I have begun a new series in the studio called PTSD Empowerment. (PTSD stands for Post Traumatic Stress Disorder.) As someone who has been directly affected by PTSD, I believe there needs to be more attention and insight brought to the public. Depression, anxiety, emotional distancing, nightmares, flashbacks, memory problems, trust issues and isolation are just a few of the problems people face. And so many think that PTSD is only for military veterans, which is so false. PTSD can affect anyone who experiences a trauma. It can last for months, years or even a lifetime. This series explores the highs and lows of PTSD and gives my clients a physical, tangible, concert way to express what they feel, from their trauma through their ongoing recovery. It is not my place to share their story from my perspective, so I will be allowing them to share it from theirs. Here is one of my clients words and her story as well as her images we have created and chosen to share with you.

Hello. I am Constance. I am a Christian, a mother, a friend, a massage therapist and have beautiful aspirations similar to all of you. I, as well, have PTSD. A disease that affects my life in all aspects everyday.

I wanted to do this session with Devon; although it was a scary idea to unveil my imperfections. But I wanted to help and bring awareness to those that may not understand PTSD and to empower those that are ashamed. It’s ok to say it out loud or in a picture.

I have had many experiences of death in my life that slowly brought me to this point. My little brother, who had autism, was severely burned from the neck down. I fought by his side for months, I slept in chairs waiting rooms and prayed endlessly. He passed away in my arms after his valiant fight and a piece of me chipped away. Yet still I had to keep my smile and mind together, because who has the time to breakdown when you have two kids under 5, right? Then my best friend and godmother of my children developed an addiction. I loved this woman as my sister. I fought with her often and prayed with her. Then, I got a phone call from a detective and I needed to get her things. She was no longer here to fight, talk to or pray for. But again, I had no time to process her death or breakdown as I now had a husband and five children.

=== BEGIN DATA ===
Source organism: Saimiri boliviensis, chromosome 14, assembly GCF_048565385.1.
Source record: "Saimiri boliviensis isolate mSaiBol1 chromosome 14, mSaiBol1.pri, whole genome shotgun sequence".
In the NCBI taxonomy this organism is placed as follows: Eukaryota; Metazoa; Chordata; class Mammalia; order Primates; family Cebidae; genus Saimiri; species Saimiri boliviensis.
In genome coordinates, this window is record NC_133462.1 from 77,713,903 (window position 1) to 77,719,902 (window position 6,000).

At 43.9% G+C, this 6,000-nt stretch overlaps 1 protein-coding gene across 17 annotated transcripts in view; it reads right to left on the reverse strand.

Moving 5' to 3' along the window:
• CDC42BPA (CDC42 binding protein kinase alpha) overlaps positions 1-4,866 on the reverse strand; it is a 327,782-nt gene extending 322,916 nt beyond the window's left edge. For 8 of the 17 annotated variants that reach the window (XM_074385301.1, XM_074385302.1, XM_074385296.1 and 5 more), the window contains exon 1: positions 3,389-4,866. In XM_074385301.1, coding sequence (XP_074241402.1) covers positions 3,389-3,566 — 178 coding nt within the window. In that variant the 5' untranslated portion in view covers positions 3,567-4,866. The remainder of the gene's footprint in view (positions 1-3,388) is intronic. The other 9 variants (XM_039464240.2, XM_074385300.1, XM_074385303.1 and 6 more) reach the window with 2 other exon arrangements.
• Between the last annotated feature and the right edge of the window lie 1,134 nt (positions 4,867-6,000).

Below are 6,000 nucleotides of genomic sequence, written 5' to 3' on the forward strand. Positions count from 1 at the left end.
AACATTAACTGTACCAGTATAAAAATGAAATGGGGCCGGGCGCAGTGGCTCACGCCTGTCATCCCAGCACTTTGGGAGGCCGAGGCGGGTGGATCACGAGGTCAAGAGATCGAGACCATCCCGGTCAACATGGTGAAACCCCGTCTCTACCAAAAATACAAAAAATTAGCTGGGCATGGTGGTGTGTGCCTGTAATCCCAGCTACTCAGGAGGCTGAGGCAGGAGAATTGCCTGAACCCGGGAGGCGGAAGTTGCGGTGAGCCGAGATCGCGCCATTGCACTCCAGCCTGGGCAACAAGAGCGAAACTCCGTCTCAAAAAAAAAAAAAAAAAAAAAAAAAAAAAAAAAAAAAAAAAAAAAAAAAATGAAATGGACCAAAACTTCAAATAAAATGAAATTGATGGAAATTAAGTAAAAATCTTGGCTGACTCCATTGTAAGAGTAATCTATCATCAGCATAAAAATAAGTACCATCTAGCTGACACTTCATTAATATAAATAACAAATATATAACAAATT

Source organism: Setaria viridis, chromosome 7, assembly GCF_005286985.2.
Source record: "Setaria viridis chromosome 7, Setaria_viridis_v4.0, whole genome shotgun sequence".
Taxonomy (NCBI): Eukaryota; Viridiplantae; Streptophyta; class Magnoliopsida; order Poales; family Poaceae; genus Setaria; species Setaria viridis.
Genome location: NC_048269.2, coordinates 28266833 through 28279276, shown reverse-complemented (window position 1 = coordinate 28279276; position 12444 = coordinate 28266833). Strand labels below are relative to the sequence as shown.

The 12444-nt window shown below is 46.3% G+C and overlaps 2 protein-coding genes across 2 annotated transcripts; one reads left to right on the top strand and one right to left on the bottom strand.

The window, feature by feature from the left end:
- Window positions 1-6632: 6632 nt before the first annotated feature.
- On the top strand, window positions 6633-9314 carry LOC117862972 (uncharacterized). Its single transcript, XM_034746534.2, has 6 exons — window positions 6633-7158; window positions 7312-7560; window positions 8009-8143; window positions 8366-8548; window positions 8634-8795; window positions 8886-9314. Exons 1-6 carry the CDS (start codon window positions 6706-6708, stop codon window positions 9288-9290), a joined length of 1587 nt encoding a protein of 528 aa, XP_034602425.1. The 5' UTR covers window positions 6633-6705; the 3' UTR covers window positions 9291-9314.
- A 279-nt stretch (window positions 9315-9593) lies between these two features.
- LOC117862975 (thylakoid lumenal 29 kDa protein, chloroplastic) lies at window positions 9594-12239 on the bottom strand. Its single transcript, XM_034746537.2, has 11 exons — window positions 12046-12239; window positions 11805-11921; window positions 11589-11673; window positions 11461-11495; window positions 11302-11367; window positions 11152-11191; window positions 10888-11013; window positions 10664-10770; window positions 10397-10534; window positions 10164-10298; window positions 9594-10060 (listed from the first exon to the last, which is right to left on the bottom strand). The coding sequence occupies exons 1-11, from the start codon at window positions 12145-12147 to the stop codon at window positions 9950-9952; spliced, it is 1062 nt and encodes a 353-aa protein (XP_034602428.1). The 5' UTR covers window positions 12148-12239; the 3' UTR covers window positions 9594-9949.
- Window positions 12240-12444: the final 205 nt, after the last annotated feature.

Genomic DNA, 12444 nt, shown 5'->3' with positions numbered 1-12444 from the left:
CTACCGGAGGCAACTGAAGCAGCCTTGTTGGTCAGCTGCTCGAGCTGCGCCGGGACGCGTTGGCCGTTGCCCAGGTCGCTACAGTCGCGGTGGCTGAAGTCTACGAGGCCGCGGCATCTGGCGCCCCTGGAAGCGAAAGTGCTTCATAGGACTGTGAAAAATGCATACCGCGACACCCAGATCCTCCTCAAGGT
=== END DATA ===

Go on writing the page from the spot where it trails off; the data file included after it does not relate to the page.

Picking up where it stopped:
Then unexpectedly, my husband my protector the father of my child passed away suddenly in my home. His last breath was mine as I administered CPR. I was helpless, this death finally broke me. My PTSD was here and present, paralyzing and could not be ignored any longer. I sought help because I had no choice. I could not be a mom,a friend and even an advocate for myself I was mentally dying. I sought God and counseling. With those things came medications everyone is so ashamed of talking about. Which by the way, I was ashamed too, and had to learn to deal with that shame. I eventually got myself a career as massage therapist helping others with their physical pain.

That was 2014. Now in 2020, my stepson was killed by a driver under the influence of drugs and my mind triggered once again. But, through my past traumas, I have learned the tools to help myself the best I can. My images in the photos are what I felt inside. Chained up, balled up weighed down. Pulling my hair in despair, the anxiety and fear for my loved ones that are here and can be gone in a split second. Shame that I can’t keep it together. Silenced with duck tape because no one wants to hear it anymore.

Devon captured it all so well. The photo of me holding my kids was inspiration and such a perfect example of what made me fight so hard. God was and is my anchor. I wanted to make sure we included that in my story.

Becoming a massage therapist allowed me to bring healing to others, which in turn helped me to find and seek my own healing.

I want everyone to know that this is real. That the shame is unwarranted. I want people to know that it’s not simply getting over it, it is a daily struggle. And if you don’t understand the disease, it’s okay to ask. We are not just complaining, we physically and mentally are changed. Please excuse our moody times, anger, depression, our unexplained crying, our fake smiles. We are on a journey of healing. This photo shoot was a piece of that healing. And I hope by stepping out it will help yours  too. God bless you, for I am with you and you are not alone.